With The Stone Book, Garner presents a "quartet" of interrelated stories depicting four generations of a working-class family in Cheshire, England, spanning the mid-nineteenth-century through the World War II era. Set in Victorian England, the first volume of the series, The Stone Book, tells the story of a young girl who begins to learn the significance of history, cultural meaning, and time when her father takes her to a remote cave and tells her to "read" the ancient paintings on the wall. "The ultimate idea [of the book] shines through with an elemental wisdom," asserted Paul Heins in Horn Book, noting that the book reflects "the continuity of life, the perception of a collective past." Granny Reardun, the second volume of the series, treats the theme of family and history through another angle, depicting a boy who decides to abandon his grandfather's stone masonry trade in favor of apprenticeship to a blacksmith. The saga continues with the final stories of the quartet, The Aimer Gate, in which the destructive impact of World War I is addressed, followed by Tom Fobble's Day, a coming-of-age story in which a young boy acquires the courage and confidence to sled down one of the highest hills he can find. Although reviewers occasionally question the accessibility of Garner's historical setting and English idiom to contemporary American children, The Stone Book has consistently received high praise for the multilayered quality of its treatment of the theme of family history. Offering a laudatory assessment of the series in Times Literary Supplement, Margaret Meek commented: "In the Stone Book Quartet we have moved away from a kind of nineteenth-century writing which is still found in books for twentieth-century children. This is a book of our day, for all its Victorian and Edwardian settings."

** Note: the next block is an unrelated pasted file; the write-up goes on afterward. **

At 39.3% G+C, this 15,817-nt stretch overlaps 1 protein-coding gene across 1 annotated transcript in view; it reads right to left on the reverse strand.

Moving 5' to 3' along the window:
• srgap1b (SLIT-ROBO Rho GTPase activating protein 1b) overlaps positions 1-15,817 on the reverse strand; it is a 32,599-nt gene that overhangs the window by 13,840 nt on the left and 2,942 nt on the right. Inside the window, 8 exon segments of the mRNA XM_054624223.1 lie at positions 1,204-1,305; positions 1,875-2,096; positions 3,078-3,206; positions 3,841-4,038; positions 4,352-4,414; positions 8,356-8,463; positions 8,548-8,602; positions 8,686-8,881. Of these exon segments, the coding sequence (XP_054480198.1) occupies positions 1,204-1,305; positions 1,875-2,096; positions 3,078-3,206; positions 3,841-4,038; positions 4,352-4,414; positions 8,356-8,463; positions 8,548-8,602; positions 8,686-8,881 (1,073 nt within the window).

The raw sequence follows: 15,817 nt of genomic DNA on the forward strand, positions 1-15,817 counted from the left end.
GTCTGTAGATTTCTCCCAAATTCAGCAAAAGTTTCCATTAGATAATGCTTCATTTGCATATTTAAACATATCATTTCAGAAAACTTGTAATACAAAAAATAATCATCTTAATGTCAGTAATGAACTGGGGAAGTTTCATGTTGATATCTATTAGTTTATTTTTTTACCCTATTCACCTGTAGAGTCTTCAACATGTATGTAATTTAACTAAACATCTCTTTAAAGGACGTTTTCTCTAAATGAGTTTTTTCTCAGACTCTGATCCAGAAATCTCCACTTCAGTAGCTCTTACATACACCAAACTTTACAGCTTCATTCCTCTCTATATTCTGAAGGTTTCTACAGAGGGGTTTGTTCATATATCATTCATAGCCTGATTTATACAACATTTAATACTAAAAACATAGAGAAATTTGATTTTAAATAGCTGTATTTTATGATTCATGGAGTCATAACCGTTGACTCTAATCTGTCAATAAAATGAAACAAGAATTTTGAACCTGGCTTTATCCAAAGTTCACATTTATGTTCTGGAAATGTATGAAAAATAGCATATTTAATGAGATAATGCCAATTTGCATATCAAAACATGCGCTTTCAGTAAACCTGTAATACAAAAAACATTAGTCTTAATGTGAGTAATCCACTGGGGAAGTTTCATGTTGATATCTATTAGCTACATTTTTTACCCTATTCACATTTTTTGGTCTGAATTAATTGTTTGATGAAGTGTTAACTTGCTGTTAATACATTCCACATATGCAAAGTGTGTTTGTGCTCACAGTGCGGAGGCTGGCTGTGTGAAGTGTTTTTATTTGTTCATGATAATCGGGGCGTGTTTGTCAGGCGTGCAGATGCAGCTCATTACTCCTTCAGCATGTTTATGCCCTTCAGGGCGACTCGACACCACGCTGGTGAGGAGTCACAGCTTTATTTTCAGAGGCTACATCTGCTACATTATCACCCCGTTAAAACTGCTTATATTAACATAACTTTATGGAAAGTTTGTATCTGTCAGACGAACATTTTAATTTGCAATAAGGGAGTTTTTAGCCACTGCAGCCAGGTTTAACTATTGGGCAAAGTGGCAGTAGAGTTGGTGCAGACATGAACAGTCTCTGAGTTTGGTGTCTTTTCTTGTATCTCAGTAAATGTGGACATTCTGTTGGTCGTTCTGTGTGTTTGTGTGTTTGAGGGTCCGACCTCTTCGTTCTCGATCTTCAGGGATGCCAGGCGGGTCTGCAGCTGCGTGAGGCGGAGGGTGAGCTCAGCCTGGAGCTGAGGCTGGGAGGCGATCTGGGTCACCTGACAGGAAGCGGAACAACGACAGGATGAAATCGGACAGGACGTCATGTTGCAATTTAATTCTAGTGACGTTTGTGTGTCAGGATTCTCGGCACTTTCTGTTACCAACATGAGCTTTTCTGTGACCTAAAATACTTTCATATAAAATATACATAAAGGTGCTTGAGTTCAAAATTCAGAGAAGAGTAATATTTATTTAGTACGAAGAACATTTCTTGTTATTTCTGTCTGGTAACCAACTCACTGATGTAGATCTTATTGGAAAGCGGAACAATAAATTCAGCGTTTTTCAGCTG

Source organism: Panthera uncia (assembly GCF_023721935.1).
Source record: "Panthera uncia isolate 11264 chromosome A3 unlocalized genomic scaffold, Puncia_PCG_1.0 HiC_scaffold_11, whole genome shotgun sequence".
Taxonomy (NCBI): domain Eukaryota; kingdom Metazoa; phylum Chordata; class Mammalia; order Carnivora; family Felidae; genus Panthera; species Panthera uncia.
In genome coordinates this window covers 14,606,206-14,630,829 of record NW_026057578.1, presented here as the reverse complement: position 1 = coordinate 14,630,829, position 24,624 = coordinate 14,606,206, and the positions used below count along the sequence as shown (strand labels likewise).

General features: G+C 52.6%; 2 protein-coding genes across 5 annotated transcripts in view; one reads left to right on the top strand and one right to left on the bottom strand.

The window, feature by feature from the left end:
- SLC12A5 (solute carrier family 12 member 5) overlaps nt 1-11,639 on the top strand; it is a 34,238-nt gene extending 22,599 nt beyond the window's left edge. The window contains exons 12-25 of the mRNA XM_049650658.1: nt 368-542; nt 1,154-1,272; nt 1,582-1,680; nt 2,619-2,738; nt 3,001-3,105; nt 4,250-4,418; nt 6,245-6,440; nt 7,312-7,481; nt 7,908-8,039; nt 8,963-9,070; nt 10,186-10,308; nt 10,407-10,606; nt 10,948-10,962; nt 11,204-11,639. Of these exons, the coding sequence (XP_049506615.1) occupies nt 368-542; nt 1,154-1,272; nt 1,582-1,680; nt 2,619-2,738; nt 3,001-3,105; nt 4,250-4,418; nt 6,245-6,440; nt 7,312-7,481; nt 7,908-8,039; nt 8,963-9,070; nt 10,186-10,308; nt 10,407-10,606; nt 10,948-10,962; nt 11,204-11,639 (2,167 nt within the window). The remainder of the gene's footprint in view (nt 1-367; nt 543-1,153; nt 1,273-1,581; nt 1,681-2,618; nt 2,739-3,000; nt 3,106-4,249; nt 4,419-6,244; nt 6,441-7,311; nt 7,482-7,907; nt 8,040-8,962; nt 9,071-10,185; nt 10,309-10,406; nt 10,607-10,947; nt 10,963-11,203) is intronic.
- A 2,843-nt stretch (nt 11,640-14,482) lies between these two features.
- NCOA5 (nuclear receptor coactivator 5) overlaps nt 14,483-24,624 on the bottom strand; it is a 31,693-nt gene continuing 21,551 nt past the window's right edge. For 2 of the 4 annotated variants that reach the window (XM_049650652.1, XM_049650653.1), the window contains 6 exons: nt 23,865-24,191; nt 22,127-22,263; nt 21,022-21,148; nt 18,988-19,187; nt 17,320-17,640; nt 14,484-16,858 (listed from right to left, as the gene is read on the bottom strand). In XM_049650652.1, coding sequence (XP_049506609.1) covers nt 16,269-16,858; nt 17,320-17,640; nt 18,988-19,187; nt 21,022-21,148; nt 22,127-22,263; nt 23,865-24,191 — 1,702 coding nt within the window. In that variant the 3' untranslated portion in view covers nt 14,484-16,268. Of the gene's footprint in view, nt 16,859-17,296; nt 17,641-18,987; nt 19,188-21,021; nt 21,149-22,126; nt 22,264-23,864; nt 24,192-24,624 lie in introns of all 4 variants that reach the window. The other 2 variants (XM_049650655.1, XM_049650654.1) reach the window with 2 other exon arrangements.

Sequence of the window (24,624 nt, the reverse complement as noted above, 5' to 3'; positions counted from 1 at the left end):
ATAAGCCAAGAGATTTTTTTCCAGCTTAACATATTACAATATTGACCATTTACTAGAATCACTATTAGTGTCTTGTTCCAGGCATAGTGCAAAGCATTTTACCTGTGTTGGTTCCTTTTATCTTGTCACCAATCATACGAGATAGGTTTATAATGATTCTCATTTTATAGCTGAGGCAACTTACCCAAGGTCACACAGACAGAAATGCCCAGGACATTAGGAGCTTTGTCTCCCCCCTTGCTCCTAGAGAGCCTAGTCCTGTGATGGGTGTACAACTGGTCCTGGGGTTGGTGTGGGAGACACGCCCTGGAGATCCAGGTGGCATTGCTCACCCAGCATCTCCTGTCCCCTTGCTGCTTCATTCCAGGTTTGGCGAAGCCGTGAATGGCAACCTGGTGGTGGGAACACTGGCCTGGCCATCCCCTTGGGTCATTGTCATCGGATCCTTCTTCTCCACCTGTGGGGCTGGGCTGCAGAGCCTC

Reviewing Garner's The Well of the Wind, a reviewer for Publishers Weekly called the piece "a thought-provoking fantasy full of enchantment," in which a quest taken by abandoned siblings ends in the brother and sister finding their parents. In Booklist reviewer Stephanie Zvirin commented that The Well of the Wind "is pure fantasy, and the language, lyrical and quiet, is replete with imagery that blossoms outward" from the plot. Thursbitch unveils an eighteenth-century mystery surrounding the death of a packman in the snow. The body is found eerily surrounded by a woman's footprints. M. John Harrison, reviewing the novel for the London Guardian, commented that, as a demanding novel, Thursbitch "isn't a story that takes life lightly, nor does it expect to be taken lightly in turn."